TerraCaptus LLC

How To Sell Your Patent in a Changing Patent Marketplace

Patents continue to be one of the most valuable but illiquid types of assets a party can own. Only recently have organized efforts been made to enable buyers and sellers to connect to purchase and sell patents. To date, there exist five primary manners of selling patents: direct contact and negotiation between patent sellers and buyers, use of patent brokers or other representatives (hereafter referred to only as “brokers” for ease of discussion), website-based announcements by patent owners, in-person public or private patent auctions, and on-line patent auctions.

  1. Direct Contact Between Sellers and Buyers Patent owners are often well aware of parties with whom they compete, and of parties who may be interested in purchasing a given patent. Despite this knowledge, patent owners rarely take steps to contact potential purchasers directly. This is often due to the lack of time and resources of the patent owner necessary to identify potential purchasers, establish communication with such parties, and negotiate a reasonable price for the patent. In many cases, patent owners are unfamiliar with a number of parties who may be interested in purchasing their patents, including parties with whom the patent owners do not compete but who nevertheless value the patent owners’ patents. Also, many patent owners lack experience in selling intellectual property, the necessary understanding of the relevance of their patents to other parties, and/or the overall value of their patents. As a result of these impediments, patent sales by patent owners are typically not a desirable option for most patent owners.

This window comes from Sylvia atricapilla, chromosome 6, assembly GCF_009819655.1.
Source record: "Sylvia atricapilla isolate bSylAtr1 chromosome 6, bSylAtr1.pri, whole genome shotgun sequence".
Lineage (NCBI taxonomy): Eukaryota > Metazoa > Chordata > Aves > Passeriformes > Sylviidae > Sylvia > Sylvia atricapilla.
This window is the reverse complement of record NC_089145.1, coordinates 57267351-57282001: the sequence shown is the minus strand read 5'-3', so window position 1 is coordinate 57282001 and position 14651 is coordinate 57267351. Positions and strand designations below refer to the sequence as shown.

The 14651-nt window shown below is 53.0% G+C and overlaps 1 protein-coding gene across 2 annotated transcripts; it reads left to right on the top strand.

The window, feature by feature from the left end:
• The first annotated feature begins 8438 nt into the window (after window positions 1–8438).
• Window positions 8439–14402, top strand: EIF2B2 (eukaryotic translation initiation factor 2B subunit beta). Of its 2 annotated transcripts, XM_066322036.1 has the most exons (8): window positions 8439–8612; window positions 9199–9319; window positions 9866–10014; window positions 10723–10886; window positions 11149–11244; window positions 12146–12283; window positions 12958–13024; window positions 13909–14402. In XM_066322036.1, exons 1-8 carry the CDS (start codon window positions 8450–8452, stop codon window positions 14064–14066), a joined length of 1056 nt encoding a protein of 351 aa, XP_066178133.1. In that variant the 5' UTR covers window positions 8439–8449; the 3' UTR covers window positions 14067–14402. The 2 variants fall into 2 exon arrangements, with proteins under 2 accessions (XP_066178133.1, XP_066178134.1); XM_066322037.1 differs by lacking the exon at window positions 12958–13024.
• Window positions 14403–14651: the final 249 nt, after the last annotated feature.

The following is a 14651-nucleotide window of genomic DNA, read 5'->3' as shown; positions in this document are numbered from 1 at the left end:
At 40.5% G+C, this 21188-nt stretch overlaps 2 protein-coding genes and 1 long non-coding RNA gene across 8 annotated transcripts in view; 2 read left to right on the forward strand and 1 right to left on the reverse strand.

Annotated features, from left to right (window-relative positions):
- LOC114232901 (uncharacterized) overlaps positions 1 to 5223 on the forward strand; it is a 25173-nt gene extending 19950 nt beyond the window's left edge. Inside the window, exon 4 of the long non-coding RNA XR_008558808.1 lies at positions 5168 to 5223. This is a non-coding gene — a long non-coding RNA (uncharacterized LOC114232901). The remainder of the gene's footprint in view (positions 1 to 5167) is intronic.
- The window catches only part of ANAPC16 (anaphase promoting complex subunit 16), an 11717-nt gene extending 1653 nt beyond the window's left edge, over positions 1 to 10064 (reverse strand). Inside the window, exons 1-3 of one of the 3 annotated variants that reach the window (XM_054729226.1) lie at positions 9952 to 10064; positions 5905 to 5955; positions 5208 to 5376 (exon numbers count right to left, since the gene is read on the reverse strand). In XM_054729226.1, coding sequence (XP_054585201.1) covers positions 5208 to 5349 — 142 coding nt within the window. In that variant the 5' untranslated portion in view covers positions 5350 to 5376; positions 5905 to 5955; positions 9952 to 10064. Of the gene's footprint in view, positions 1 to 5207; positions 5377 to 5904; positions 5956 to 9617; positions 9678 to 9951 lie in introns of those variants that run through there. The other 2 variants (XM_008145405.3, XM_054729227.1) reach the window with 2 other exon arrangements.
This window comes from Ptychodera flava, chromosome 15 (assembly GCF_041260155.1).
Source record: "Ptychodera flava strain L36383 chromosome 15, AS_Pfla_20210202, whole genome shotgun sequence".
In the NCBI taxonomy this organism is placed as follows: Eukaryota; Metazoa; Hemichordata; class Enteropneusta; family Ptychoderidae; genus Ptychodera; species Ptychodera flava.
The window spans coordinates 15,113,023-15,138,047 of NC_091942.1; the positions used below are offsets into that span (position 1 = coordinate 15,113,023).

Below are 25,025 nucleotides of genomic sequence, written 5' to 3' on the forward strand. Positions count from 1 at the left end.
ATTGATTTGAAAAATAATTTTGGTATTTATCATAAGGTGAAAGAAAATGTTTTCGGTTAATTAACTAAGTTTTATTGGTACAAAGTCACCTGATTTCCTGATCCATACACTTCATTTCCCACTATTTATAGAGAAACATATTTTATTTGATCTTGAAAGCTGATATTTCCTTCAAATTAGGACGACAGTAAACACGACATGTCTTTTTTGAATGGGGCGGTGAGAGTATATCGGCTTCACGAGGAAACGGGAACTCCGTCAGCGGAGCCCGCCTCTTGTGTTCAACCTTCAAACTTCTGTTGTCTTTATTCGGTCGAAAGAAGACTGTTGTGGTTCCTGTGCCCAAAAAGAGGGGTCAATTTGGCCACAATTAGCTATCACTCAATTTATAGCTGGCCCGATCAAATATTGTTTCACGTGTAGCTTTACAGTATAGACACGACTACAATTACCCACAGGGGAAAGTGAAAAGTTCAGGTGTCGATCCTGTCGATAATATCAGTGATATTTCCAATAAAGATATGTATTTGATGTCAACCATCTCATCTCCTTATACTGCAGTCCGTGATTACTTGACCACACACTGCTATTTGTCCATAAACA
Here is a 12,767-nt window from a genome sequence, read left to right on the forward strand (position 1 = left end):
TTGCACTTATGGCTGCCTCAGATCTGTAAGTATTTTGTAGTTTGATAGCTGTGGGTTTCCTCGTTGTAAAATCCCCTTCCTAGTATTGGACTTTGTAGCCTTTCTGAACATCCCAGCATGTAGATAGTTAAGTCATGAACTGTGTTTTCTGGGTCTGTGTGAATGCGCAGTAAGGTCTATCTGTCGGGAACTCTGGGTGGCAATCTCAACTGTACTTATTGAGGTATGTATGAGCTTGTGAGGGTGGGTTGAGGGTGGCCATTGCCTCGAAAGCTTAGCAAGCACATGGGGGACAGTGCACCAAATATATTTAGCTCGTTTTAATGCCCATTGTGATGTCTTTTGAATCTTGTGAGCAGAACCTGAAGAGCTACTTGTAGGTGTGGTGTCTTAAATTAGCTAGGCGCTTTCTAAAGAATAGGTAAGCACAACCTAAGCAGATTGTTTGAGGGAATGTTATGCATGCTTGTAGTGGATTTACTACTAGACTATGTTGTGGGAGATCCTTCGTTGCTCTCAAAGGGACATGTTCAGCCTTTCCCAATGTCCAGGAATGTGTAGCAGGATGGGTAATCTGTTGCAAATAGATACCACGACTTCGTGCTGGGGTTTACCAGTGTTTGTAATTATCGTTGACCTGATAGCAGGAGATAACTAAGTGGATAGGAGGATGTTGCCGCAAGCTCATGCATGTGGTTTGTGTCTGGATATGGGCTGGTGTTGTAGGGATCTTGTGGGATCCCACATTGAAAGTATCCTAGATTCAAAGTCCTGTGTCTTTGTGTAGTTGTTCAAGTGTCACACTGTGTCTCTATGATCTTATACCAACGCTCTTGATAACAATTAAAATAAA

2. Patent Brokers A much more common manner of connecting patent buyers and sellers is the use of patent brokers of the buyer and seller. In some cases, such brokers require an up-front fee or retainer for services in connection with advertising the patent (in the case of patent sellers), identifying and contacting prospective buyers or sellers, and negotiating sales terms. In other cases, brokers require no up-front fees, and rely completely upon the proceeds of sale of the patent for their compensation. By using brokers to purchase or sell a patent, the engaging party can spend more time in its normal business operations, relying upon the expertise of the broker. Broker compensation is often 25-35% of the sales price of the patent.